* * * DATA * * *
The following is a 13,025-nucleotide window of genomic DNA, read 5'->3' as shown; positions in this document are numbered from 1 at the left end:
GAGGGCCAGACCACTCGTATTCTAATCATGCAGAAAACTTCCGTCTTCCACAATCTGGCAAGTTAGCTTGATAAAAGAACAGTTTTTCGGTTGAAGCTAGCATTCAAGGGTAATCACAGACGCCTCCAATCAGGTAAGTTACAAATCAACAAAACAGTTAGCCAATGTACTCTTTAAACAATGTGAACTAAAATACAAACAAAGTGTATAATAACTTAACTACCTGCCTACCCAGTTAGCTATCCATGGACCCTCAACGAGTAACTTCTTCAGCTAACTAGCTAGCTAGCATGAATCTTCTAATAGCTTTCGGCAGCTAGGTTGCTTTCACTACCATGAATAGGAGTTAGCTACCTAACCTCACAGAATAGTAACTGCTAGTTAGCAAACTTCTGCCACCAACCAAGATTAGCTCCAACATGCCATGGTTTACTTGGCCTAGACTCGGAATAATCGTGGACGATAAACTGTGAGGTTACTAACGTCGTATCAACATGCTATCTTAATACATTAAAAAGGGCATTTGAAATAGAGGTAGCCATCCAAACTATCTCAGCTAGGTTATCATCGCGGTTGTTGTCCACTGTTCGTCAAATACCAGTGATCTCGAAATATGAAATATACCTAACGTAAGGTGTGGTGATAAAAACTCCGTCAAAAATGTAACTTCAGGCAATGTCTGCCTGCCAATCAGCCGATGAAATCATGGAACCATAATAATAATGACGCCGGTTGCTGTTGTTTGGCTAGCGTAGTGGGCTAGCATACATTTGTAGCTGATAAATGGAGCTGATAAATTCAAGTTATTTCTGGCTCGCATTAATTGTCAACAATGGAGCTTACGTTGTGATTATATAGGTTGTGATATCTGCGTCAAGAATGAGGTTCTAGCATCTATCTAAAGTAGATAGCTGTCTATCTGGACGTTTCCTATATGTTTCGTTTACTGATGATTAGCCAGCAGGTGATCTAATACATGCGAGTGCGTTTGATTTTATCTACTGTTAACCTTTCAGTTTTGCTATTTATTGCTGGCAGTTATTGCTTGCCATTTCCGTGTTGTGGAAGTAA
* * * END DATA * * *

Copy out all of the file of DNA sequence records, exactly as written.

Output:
The following is a 13,025-nucleotide window of genomic DNA, read 5'->3' as shown; positions in this document are numbered from 1 at the left end:
GAGGGCCAGACCACTCGTATTCTAATCATGCAGAAAACTTCCGTCTTCCACAATCTGGCAAGTTAGCTTGATAAAAGAACAGTTTTTCGGTTGAAGCTAGCATTCAAGGGTAATCACAGACGCCTCCAATCAGGTAAGTTACAAATCAACAAAACAGTTAGCCAATGTACTCTTTAAACAATGTGAACTAAAATACAAACAAAGTGTATAATAACTTAACTACCTGCCTACCCAGTTAGCTATCCATGGACCCTCAACGAGTAACTTCTTCAGCTAACTAGCTAGCTAGCATGAATCTTCTAATAGCTTTCGGCAGCTAGGTTGCTTTCACTACCATGAATAGGAGTTAGCTACCTAACCTCACAGAATAGTAACTGCTAGTTAGCAAACTTCTGCCACCAACCAAGATTAGCTCCAACATGCCATGGTTTACTTGGCCTAGACTCGGAATAATCGTGGACGATAAACTGTGAGGTTACTAACGTCGTATCAACATGCTATCTTAATACATTAAAAAGGGCATTTGAAATAGAGGTAGCCATCCAAACTATCTCAGCTAGGTTATCATCGCGGTTGTTGTCCACTGTTCGTCAAATACCAGTGATCTCGAAATATGAAATATACCTAACGTAAGGTGTGGTGATAAAAACTCCGTCAAAAATGTAACTTCAGGCAATGTCTGCCTGCCAATCAGCCGATGAAATCATGGAACCATAATAATAATGACGCCGGTTGCTGTTGTTTGGCTAGCGTAGTGGGCTAGCATACATTTGTAGCTGATAAATGGAGCTGATAAATTCAAGTTATTTCTGGCTCGCATTAATTGTCAACAATGGAGCTTACGTTGTGATTATATAGGTTGTGATATCTGCGTCAAGAATGAGGTTCTAGCATCTATCTAAAGTAGATAGCTGTCTATCTGGACGTTTCCTATATGTTTCGTTTACTGATGATTAGCCAGCAGGTGATCTAATACATGCGAGTGCGTTTGATTTTATCTACTGTTAACCTTTCAGTTTTGCTATTTATTGCTGGCAGTTATTGCTTGCCATTTCCGTGTTGTGGAAGTAA